Martin and I have had a generally good relationship. Although, not so much when I am lost and feel he isn't doing his part to get me on the right track. In the last year or so, I have started to feel that after five years together, Martin and I might be getting on each others nerves. As a result, I suspect he occasionally chooses to purposefully provide me with inaccurate directions or at least a route that is far longer than necessary. But, if we were in couples therapy I suspect the counselor would point out that in the end, Martin always gets me where I want to go. Even if it takes a bit longer than I had hoped.

For example, I was recently headed to upstate New York to visit a friend. They had given me directions to their house, but I figured it would be safer for me to let Martin know where we needed to go and let him talk me through it rather than rely on having to look down at a piece of paper while trying to focus on the road. My friend told me the trip would take no more than an hour and a half. Martin sent me on a path that took just over two. Maybe he wanted to see some of the prettier side roads? I arrived at my friend's house in a huff and announced that I would be calling the dealer to find out if I could replace Martin with a new GPS system. I had visions of Daniel Craig's voice leading me on the fastest route to wherever I wanted to go.

My friend pointed out that I was being a wee bit impractical. Not only would a new GPS system probably cost far more than it was worth, but it is highly unlikely that 'Bond, James Bond' is looking for side jobs as the voice of a GPS system. She also suggested that I might try to follow my own advice. I was reluctant to offer any gesture that she might interpret as encouragement to elaborate. So, I pointed out how beautiful her house was looking now that all the trees and pretty flowers were blooming. My distraction ploy didn't work. After a brief pause, she said "Didn't we just chat yesterday about how people need to be willing to slow down and take their time when trying to become a professional dog trainer? Maybe you should do the same when trying to get somewhere?" All the greenery, the birds chirping, and the presence of a good friend had started to put me in a positive, reflective mood. Maybe she was on to something?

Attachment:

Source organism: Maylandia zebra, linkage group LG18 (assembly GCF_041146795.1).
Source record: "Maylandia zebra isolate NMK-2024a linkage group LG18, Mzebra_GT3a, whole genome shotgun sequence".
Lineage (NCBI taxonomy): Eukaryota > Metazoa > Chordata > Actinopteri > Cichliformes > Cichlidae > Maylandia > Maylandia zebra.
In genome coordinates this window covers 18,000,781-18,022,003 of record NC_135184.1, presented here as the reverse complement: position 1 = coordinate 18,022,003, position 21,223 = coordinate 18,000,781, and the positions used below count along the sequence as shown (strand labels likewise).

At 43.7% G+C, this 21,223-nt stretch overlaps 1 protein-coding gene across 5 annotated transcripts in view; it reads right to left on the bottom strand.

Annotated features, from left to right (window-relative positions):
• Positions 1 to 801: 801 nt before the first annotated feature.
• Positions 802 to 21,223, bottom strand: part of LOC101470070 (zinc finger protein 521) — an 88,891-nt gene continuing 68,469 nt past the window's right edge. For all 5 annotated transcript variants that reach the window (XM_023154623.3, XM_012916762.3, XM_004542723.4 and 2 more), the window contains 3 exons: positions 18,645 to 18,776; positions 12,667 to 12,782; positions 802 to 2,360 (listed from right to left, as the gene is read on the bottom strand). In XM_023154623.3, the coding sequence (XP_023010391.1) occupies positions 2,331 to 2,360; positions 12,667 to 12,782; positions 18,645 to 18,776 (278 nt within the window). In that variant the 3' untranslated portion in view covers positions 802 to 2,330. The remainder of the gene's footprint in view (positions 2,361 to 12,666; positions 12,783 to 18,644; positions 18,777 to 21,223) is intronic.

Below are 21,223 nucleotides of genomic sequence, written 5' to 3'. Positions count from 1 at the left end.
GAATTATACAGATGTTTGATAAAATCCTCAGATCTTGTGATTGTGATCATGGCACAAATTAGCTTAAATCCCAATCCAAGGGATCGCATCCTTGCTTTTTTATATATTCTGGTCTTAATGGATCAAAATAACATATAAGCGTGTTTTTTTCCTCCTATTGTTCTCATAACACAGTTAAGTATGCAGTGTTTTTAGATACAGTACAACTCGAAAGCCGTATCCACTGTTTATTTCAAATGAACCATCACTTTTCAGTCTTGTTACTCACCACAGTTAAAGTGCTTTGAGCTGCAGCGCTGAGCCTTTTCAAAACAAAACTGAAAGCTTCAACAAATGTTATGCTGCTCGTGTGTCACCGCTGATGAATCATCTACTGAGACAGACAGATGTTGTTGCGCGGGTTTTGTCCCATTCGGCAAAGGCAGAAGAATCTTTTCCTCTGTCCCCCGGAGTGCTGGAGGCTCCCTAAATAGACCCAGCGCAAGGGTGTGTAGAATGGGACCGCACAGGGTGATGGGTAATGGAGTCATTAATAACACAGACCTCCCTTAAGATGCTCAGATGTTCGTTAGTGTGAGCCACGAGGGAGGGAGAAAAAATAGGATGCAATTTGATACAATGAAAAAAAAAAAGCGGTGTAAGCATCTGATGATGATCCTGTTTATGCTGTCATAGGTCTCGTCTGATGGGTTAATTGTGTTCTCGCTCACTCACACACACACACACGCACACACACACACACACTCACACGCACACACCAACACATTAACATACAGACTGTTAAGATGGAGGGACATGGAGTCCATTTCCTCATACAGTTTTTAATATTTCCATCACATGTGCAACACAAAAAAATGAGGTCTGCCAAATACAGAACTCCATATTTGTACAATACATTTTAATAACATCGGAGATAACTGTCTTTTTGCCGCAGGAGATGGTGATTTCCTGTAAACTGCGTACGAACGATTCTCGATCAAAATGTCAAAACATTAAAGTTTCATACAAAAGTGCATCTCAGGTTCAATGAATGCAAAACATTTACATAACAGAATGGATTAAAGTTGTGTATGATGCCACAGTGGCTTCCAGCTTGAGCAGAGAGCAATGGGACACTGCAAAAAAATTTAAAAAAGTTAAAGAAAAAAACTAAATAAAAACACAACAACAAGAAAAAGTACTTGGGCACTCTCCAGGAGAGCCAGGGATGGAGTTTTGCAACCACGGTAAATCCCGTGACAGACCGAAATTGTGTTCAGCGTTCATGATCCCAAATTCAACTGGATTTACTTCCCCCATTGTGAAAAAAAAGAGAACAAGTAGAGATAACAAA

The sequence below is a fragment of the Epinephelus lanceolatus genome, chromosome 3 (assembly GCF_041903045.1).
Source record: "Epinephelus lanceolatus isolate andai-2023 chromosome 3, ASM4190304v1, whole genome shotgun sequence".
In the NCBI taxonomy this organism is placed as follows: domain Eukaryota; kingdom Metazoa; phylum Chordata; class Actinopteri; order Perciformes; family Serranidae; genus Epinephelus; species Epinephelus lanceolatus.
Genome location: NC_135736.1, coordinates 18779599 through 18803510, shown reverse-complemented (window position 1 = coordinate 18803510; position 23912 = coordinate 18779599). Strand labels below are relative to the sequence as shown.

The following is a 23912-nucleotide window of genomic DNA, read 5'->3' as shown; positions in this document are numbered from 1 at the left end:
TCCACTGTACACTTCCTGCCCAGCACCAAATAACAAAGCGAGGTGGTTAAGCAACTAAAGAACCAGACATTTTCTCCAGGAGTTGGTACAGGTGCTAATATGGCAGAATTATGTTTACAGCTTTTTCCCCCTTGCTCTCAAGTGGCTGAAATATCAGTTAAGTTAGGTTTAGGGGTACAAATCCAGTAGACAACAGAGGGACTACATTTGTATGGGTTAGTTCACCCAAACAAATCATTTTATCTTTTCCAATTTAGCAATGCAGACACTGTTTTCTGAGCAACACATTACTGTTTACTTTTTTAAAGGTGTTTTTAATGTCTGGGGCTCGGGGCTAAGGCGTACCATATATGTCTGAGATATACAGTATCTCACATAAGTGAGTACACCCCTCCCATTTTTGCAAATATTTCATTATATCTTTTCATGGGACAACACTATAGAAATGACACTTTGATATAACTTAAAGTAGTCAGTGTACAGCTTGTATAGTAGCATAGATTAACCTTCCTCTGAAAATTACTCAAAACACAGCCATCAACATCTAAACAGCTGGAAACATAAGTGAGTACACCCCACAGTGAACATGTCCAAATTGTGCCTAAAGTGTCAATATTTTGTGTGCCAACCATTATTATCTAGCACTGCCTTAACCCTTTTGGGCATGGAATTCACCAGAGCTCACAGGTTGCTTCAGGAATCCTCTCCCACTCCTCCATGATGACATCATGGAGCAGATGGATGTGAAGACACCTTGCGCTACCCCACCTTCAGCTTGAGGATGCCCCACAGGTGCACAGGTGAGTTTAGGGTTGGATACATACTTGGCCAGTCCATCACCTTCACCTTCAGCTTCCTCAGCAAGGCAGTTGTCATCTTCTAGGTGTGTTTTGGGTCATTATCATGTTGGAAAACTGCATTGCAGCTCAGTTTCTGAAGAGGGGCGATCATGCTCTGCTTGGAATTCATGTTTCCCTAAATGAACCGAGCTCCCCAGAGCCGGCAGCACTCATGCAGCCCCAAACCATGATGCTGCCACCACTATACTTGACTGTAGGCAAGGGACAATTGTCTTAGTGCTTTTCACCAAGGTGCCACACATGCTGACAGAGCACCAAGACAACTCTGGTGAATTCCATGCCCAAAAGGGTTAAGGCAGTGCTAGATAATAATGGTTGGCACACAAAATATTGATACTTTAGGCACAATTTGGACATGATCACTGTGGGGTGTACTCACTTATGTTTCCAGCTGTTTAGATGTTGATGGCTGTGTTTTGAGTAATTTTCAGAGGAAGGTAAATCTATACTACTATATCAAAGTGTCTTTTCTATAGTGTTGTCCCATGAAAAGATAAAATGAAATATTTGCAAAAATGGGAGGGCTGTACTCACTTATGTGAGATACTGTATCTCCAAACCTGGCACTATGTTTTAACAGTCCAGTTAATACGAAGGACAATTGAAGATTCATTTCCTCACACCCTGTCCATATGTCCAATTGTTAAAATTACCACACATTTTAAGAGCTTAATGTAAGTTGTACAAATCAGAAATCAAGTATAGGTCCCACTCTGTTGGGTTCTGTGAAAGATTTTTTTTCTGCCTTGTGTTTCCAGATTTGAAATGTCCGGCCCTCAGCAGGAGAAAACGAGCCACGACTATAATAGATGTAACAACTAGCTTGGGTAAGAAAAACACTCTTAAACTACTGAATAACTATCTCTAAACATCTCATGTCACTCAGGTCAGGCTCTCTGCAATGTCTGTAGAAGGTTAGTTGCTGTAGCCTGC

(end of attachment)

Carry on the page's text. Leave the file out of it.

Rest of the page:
Of the many emails my dog training school receives each week, at least five to ten are from people asking for advice on how to become a professional dog trainer. Some are very specific, such as "I want to be a dog trainer on TV. Can you tell me how to do this?" Others are more general, such as "I have always loved dogs and would love to spend my time with them rather than behind a desk. Can you tell me what my options are?"